Hiroshima Insight

Ujina Port

Dispatching soldiers and supplies

The construction of Ujina Port, located in the southern part of the city, was begun in 1884 by then Hiroshima Governor Sadaaki Senda (1836-1908). He felt that a good port should be created to help develop the city of Hiroshima.

Despite a number of difficulties, which included local opposition over damage to oyster and seaweed production, and a destructive storm which hit the embankment, the port was completed in 1889. While the port was being built, it is said that Mr. Senda covered the shortfall for the costs from his own pocket.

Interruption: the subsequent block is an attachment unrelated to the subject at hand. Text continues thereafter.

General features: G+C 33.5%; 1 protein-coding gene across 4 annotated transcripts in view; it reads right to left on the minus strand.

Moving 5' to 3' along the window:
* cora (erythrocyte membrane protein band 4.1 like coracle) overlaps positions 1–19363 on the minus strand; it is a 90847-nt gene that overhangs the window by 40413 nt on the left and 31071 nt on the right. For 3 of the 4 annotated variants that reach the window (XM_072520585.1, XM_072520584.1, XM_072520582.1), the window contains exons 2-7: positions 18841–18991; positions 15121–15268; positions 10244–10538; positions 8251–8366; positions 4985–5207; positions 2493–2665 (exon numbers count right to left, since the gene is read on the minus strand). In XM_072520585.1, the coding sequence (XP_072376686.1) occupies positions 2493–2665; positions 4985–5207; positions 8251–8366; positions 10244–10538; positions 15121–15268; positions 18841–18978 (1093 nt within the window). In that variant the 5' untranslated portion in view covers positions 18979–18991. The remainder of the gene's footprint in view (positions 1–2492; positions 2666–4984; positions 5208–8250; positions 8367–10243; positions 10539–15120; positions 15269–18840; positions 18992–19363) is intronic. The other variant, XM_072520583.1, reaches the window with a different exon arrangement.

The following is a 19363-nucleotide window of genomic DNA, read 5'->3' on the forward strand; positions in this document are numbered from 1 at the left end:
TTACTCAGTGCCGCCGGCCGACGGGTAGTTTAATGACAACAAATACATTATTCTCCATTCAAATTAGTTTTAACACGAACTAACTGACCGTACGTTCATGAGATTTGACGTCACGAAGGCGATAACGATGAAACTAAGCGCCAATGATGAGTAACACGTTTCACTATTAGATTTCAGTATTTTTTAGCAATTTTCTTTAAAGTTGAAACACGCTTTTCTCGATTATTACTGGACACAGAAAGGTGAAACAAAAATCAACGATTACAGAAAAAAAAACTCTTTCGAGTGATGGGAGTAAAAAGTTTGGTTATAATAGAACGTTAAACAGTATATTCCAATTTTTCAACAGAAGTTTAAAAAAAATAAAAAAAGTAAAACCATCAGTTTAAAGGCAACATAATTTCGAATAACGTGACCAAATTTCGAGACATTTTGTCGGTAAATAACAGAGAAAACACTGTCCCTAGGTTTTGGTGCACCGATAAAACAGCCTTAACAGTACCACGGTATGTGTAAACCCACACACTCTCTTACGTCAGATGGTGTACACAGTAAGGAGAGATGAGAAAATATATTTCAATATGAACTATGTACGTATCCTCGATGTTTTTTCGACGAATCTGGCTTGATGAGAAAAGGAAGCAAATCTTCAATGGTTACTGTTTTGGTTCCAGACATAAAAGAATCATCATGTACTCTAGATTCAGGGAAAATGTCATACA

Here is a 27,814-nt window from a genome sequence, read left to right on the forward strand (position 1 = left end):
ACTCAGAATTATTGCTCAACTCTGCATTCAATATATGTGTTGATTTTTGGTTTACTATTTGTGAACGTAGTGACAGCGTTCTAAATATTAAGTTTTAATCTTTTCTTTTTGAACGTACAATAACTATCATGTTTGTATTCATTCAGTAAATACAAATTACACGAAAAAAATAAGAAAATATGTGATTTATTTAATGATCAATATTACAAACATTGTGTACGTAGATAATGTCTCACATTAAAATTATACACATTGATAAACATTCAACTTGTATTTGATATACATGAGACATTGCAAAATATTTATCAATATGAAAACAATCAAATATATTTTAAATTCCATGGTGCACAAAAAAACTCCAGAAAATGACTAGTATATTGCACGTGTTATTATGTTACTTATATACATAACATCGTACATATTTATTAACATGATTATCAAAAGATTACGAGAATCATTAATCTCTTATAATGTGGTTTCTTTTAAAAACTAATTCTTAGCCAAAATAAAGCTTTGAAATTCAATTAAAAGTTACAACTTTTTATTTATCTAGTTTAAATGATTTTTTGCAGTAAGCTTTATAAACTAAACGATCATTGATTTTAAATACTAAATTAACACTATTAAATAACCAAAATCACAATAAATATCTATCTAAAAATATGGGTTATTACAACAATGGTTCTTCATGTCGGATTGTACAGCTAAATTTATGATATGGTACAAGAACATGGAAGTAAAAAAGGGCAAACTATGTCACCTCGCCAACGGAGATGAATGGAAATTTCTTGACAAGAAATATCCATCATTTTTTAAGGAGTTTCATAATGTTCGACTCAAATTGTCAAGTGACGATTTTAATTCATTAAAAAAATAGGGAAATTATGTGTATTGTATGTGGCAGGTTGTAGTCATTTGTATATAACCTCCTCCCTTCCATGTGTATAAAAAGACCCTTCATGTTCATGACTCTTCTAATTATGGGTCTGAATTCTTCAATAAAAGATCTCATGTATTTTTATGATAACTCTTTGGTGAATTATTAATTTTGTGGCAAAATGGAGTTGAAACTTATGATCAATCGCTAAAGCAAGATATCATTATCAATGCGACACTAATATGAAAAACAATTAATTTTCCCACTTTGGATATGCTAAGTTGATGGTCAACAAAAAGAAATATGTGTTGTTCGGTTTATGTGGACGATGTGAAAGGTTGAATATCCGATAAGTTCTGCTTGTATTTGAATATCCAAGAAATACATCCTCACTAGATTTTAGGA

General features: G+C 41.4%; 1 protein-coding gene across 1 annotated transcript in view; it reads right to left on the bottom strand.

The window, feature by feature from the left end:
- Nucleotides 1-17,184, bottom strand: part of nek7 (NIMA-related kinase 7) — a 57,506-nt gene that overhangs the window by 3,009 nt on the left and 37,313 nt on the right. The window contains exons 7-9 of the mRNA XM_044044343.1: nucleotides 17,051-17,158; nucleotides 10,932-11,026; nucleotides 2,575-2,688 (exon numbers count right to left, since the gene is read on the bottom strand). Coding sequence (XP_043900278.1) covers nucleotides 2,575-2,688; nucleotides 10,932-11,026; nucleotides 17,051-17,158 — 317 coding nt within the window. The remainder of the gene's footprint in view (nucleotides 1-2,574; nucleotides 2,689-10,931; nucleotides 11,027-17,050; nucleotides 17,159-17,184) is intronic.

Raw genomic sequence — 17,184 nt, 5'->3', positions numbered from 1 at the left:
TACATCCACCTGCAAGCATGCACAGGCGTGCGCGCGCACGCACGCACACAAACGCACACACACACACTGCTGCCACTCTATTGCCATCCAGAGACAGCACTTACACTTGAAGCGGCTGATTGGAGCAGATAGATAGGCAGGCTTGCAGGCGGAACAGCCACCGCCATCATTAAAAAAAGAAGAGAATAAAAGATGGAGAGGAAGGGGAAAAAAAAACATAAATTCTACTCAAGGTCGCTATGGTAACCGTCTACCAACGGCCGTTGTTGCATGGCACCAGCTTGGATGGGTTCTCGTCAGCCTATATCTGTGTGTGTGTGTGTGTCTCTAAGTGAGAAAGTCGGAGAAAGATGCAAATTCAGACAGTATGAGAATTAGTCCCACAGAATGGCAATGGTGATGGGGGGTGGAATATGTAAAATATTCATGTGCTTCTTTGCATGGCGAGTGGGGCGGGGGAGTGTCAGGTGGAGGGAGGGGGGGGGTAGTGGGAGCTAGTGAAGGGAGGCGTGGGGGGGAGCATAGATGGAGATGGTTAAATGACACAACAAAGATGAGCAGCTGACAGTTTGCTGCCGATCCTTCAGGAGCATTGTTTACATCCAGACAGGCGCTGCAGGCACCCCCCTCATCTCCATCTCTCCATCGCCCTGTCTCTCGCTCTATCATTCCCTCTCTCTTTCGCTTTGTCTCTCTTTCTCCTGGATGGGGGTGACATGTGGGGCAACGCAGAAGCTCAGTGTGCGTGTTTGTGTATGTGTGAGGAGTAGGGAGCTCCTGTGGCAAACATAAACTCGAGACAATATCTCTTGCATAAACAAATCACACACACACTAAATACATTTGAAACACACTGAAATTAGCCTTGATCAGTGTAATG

The port played an important role in several wars. When the First Sino-Japanese War broke out in August 1894, soldiers and supplies were dispatched to the front lines from the Ujina Port. That same month, a railway from the port to Hiroshima Station, the Ujina Line, was constructed in only 17 days. (The Ujina Line was discontinued in 1986.) Later, many soldiers left for battle from this port during the Russo-Japanese War and World War II.

In 1932, the name of the port was changed to Hiroshima Port. In the aftermath of the atomic bombing, many wounded were taken from the port to a temporary relief station on Ninoshima Island, part of present-day Minami Ward.

Today’s passenger terminal is located west of the original building.